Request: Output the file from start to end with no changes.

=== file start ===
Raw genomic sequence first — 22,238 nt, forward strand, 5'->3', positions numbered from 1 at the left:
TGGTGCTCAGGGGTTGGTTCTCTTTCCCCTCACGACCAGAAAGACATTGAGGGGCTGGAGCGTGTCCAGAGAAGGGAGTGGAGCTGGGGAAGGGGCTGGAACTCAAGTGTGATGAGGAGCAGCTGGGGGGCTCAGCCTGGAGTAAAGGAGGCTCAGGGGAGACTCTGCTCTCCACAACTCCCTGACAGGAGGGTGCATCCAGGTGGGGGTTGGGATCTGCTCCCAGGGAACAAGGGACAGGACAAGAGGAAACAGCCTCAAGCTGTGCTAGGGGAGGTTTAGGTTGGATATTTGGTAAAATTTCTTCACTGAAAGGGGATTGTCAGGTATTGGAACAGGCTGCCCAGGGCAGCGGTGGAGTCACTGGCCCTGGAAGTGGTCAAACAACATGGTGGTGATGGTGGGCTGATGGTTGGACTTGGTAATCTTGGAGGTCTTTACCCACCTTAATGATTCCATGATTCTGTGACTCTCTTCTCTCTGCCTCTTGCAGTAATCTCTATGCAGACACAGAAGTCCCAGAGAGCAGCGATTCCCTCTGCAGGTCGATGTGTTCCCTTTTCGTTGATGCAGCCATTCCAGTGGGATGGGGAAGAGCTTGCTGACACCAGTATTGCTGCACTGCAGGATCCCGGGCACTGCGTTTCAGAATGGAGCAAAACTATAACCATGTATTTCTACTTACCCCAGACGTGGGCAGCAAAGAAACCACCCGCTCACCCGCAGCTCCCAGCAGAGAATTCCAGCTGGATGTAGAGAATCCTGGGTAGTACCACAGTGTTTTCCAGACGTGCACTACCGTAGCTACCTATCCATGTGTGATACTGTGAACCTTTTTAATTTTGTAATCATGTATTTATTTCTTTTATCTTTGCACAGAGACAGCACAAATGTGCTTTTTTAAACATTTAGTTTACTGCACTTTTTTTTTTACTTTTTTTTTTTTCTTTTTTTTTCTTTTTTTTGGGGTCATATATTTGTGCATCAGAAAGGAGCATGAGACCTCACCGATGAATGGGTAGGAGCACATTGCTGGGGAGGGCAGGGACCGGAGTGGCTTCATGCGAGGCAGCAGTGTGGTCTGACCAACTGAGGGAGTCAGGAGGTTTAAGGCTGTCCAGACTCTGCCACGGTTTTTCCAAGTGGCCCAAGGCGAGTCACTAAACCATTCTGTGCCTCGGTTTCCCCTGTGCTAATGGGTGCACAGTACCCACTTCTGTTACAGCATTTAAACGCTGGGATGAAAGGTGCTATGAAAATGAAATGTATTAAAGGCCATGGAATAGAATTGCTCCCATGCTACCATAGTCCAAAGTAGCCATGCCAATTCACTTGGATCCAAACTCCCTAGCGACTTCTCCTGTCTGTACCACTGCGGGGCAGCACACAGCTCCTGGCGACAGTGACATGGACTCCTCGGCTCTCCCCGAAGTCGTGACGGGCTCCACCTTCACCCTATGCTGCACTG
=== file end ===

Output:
Raw genomic sequence first — 22,238 nt, forward strand, 5'->3', positions numbered from 1 at the left:
TGGTGCTCAGGGGTTGGTTCTCTTTCCCCTCACGACCAGAAAGACATTGAGGGGCTGGAGCGTGTCCAGAGAAGGGAGTGGAGCTGGGGAAGGGGCTGGAACTCAAGTGTGATGAGGAGCAGCTGGGGGGCTCAGCCTGGAGTAAAGGAGGCTCAGGGGAGACTCTGCTCTCCACAACTCCCTGACAGGAGGGTGCATCCAGGTGGGGGTTGGGATCTGCTCCCAGGGAACAAGGGACAGGACAAGAGGAAACAGCCTCAAGCTGTGCTAGGGGAGGTTTAGGTTGGATATTTGGTAAAATTTCTTCACTGAAAGGGGATTGTCAGGTATTGGAACAGGCTGCCCAGGGCAGCGGTGGAGTCACTGGCCCTGGAAGTGGTCAAACAACATGGTGGTGATGGTGGGCTGATGGTTGGACTTGGTAATCTTGGAGGTCTTTACCCACCTTAATGATTCCATGATTCTGTGACTCTCTTCTCTCTGCCTCTTGCAGTAATCTCTATGCAGACACAGAAGTCCCAGAGAGCAGCGATTCCCTCTGCAGGTCGATGTGTTCCCTTTTCGTTGATGCAGCCATTCCAGTGGGATGGGGAAGAGCTTGCTGACACCAGTATTGCTGCACTGCAGGATCCCGGGCACTGCGTTTCAGAATGGAGCAAAACTATAACCATGTATTTCTACTTACCCCAGACGTGGGCAGCAAAGAAACCACCCGCTCACCCGCAGCTCCCAGCAGAGAATTCCAGCTGGATGTAGAGAATCCTGGGTAGTACCACAGTGTTTTCCAGACGTGCACTACCGTAGCTACCTATCCATGTGTGATACTGTGAACCTTTTTAATTTTGTAATCATGTATTTATTTCTTTTATCTTTGCACAGAGACAGCACAAATGTGCTTTTTTAAACATTTAGTTTACTGCACTTTTTTTTTTACTTTTTTTTTTTTCTTTTTTTTTCTTTTTTTTGGGGTCATATATTTGTGCATCAGAAAGGAGCATGAGACCTCACCGATGAATGGGTAGGAGCACATTGCTGGGGAGGGCAGGGACCGGAGTGGCTTCATGCGAGGCAGCAGTGTGGTCTGACCAACTGAGGGAGTCAGGAGGTTTAAGGCTGTCCAGACTCTGCCACGGTTTTTCCAAGTGGCCCAAGGCGAGTCACTAAACCATTCTGTGCCTCGGTTTCCCCTGTGCTAATGGGTGCACAGTACCCACTTCTGTTACAGCATTTAAACGCTGGGATGAAAGGTGCTATGAAAATGAAATGTATTAAAGGCCATGGAATAGAATTGCTCCCATGCTACCATAGTCCAAAGTAGCCATGCCAATTCACTTGGATCCAAACTCCCTAGCGACTTCTCCTGTCTGTACCACTGCGGGGCAGCACACAGCTCCTGGCGACAGTGACATGGACTCCTCGGCTCTCCCCGAAGTCGTGACGGGCTCCACCTTCACCCTATGCTGCACTG